Senior Producer: Bertrand Helias
Some dude wandering the desert thanks to a sand storm and a wayward donkey carrying his treasure runs into Elika, a princess. He’s just in time to see her father release Ahriman, a dark god, who plummets the land into corruption and only Elika, who has mysterious light powers, can stop him. With the dude’s help, of course. Sorry, nearly forgot that; I’m sure he’s vital.
Unusually and impressively looking like incredible concept art rendered directly onto your screen, this Prince of Persia has the odd feeling of a project completely redesigned late into it’s life. While tiny heads on all our characters, super-human feats performed by our human hero (who appears to be not needed by the story though a spectacular climax does interestingly justify his presence SPOILER because he is needed to resurrect Elika; he takes exactly the same course of action as the father, for the same reason and note how both Gods keep saying the same thing; the gameplay didn’t need him but the climax of the story did), an inconsistent tone that doesn’t fit the genre or seriousness of each situation and a making-tosh-up-as-we-see-fit story can be overlooked, the game completely misses the mark with unresponsive and uncertain controls that never quite consistently coalescence into fluent awesomeness. This problem becomes critical during the occasional combat sequences as the controls become even more unresponsive and unpredictable. Music’s good, though.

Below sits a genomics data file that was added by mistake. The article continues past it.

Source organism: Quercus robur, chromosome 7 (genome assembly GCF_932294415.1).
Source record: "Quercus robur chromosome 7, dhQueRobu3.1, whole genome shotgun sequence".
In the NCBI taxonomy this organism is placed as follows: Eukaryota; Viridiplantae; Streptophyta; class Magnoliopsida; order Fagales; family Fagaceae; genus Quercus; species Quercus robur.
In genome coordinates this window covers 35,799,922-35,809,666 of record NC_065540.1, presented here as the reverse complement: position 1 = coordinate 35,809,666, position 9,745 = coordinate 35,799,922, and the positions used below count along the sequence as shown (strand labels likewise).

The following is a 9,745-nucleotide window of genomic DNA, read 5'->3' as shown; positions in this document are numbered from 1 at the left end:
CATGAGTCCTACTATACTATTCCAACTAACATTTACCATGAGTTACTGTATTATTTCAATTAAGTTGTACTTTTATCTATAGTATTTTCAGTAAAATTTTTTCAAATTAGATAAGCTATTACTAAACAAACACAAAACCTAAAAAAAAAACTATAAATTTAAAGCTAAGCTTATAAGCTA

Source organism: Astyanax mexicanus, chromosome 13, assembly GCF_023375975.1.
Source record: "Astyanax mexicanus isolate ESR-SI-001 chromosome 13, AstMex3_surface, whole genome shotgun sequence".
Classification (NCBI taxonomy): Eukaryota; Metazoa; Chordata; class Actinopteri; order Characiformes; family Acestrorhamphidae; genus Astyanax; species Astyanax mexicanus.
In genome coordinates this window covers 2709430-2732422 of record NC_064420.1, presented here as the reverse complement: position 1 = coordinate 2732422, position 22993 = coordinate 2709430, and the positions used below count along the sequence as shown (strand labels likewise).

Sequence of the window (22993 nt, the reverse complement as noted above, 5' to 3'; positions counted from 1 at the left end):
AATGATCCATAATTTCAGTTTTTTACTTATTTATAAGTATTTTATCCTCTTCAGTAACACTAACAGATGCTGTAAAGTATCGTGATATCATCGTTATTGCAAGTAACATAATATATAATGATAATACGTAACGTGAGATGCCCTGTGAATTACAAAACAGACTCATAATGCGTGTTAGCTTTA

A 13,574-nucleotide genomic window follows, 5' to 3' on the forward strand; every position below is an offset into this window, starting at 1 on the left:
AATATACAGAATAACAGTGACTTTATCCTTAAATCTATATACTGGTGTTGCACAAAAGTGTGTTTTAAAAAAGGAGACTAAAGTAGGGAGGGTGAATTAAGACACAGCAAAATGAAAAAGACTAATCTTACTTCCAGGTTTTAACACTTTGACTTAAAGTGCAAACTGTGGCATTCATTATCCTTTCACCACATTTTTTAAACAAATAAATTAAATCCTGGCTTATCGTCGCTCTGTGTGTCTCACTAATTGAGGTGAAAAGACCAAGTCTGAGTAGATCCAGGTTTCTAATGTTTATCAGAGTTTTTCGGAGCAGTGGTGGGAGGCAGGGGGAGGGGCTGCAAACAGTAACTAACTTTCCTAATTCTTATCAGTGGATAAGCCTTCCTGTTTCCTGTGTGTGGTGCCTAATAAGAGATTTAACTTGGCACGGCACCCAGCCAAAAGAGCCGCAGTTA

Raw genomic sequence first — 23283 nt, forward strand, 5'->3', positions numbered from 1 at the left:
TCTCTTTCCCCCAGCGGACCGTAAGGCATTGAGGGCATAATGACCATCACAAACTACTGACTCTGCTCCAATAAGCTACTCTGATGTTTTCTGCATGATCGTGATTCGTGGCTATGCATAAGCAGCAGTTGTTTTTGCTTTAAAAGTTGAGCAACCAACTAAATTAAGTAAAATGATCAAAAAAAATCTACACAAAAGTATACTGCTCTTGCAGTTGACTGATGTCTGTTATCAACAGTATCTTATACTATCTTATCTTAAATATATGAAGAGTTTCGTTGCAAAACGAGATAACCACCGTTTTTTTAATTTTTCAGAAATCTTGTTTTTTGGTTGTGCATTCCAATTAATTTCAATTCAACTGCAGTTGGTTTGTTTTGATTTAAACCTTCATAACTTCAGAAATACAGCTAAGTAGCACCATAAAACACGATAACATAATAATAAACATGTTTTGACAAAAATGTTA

This game contains mild adult dialogue and blade violence, fantasy violence, unpleasant fantasy scenes.